Ask Amy: Friendship fail leads to wedding worry
Dear Amy: In January, my best friend of 30 years and I had a falling out, this was not the first one we’ve had over the years.
I sent texts, checking on her health during the pandemic, with no response. Finally, two weeks ago, she contacted me.
She’s getting married and she said she couldn’t decide whether to invite me.
I told her that either way I would understand; it’s her day, not mine.
I didn’t hear back.
She messaged me tonight, asking if I’d like to attend her wedding, adding that I’m invited, but not my fiance or my children.
I’ve never felt comfortable around her other friends, as she behaves very differently around them. (This behavior is what has caused us to fall out multiple times.)
Now I don’t know whether I should attend. On the one hand, I’d like to be there, because we’ve known each other since the first grade. I love her family, but I’m worried I’ll receive the same treatment from her and her friends that I have experienced before.
NOT going might be better than going. I wouldn’t want to go and then regret it.
However, I appreciate that she got over her pride and invited me.
What do I do? What should I say?
I don’t want to hurt her, but I also feel like after the last falling-out, we’ll never be close again. — AB in Illinois
Dear AB: Your friend has been open about her reluctance to have you attend her wedding. Her reluctance has been underscored by the ungracious way she extended the invitation, and the parameters she has imposed.
Additionally, you don’t really want to go.
I’d call that a mutual parting of the ways.
You do not need to bring the hammer down on this friendship, because it is quite obviously waning. You could respond, “I’m so happy for you; I know this will be a wonderful celebration. I appreciate the invitation, but unfortunately, I won’t be able to make it. I’ll be thinking of you on the big day.”
Dear Amy: One of my daughters got married last November.
My other daughter is getting married this November.
Can I wear the same dress to this wedding that I wore to last year’s wedding? — MOB X 2
Dear MOB: You can wear whatever you want to wear, as long as you feel good about how you look.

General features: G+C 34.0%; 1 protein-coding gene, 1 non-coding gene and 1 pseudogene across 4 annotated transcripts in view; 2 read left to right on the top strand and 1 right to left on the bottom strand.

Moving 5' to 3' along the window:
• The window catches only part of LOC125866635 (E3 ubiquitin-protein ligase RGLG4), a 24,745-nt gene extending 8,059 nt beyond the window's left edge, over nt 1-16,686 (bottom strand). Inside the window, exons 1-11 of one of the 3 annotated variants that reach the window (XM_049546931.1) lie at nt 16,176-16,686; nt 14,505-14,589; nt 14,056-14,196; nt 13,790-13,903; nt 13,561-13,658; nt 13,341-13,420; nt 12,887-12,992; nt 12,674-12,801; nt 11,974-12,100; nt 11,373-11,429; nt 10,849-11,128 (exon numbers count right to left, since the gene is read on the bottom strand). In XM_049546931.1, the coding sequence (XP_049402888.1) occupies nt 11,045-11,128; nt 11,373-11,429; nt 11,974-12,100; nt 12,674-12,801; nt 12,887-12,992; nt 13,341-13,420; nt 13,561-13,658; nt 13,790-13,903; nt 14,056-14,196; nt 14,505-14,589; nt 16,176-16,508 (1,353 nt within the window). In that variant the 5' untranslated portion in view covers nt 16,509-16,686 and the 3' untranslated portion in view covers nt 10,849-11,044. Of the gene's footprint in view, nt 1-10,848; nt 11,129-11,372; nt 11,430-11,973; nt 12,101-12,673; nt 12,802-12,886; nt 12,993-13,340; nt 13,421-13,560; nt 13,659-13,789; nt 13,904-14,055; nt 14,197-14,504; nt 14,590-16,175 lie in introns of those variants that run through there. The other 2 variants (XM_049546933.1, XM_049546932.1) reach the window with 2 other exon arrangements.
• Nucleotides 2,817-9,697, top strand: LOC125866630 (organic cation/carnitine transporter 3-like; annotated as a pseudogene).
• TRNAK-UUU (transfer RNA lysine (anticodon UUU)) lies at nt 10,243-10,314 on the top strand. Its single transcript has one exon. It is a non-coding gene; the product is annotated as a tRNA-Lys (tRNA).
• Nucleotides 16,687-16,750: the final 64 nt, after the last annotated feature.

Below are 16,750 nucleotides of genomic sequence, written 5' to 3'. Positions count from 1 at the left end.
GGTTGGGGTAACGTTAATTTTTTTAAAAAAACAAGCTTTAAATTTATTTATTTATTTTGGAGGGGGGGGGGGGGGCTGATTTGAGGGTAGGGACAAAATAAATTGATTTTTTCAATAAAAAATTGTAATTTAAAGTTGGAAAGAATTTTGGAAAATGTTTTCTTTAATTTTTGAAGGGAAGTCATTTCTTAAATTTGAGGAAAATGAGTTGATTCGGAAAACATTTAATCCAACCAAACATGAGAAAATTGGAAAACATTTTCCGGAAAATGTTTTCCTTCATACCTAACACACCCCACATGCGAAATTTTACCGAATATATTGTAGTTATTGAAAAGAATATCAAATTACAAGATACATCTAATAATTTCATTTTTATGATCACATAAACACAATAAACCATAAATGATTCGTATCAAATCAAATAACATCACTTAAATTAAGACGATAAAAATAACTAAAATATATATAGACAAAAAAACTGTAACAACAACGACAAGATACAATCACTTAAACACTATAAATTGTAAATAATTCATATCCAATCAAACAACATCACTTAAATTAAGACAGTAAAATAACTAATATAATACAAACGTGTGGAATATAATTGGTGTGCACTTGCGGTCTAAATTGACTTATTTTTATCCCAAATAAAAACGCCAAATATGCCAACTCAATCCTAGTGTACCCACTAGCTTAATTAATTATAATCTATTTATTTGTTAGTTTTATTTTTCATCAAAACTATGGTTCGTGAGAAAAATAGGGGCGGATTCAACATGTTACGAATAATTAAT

However, before wearing the same dress to this daughter’s wedding, you should carefully think it through and talk it over with the prospective bride.
Weddings last for part of a day, but the wedding photos last forever. Try to envision how you would perceive the pictures of each daughter’s wedding over time. Would you feel at all self-conscious — after the fact — about essentially looking exactly the same in the two sets of photos, taken at different occasions, a year apart?
You might be able to alter your look by adding a shawl or a dressy coat over your favorite dress.
Dear Amy: I’m writing in response to your answer to “Lost,” the granddaughter whose grandmother was now in hospice care but a rift in the family had many family members unaware of the grandmother’s status.
A very valuable resource is the hospice program. All hospices are required to have both social workers and bereavement counselors. Reaching out to them (this can be done through the nurse or directly through the hospice program) can be of immense help to navigate the pending loss for all family members.
This family seems to be at a very high risk for what is known as a “complicated bereavement.” This can be mitigated through use of the hospice program’s resources. Hospice services do not end when the patient dies, and bereavement does not start after the patient’s death.
I was a longtime hospice medical director, now retired.
I hope this family reaches out for some help to mitigate their losses. — Timothy J. Moynihan, MD
Dear Dr. Moynihan: This grandmother was already in hospice care. Thank you for the reminder of all of the ancillary services hospice offers. And thank you for your own service to dying people, and those who love them. Hospice care is life (and death) changing.
Dear Amy: You had some nerve, suggesting that “Unforgiving” should forgive her mother-in-law’s adultery.
Would you ever suggest forgiving a man for his adultery? I THINK NOT. — Disappointed
Dear Disappointed: Not only would I suggest it, I’ve done it, myself. And that’s when I learned that forgiving was serving my own emotional well-being.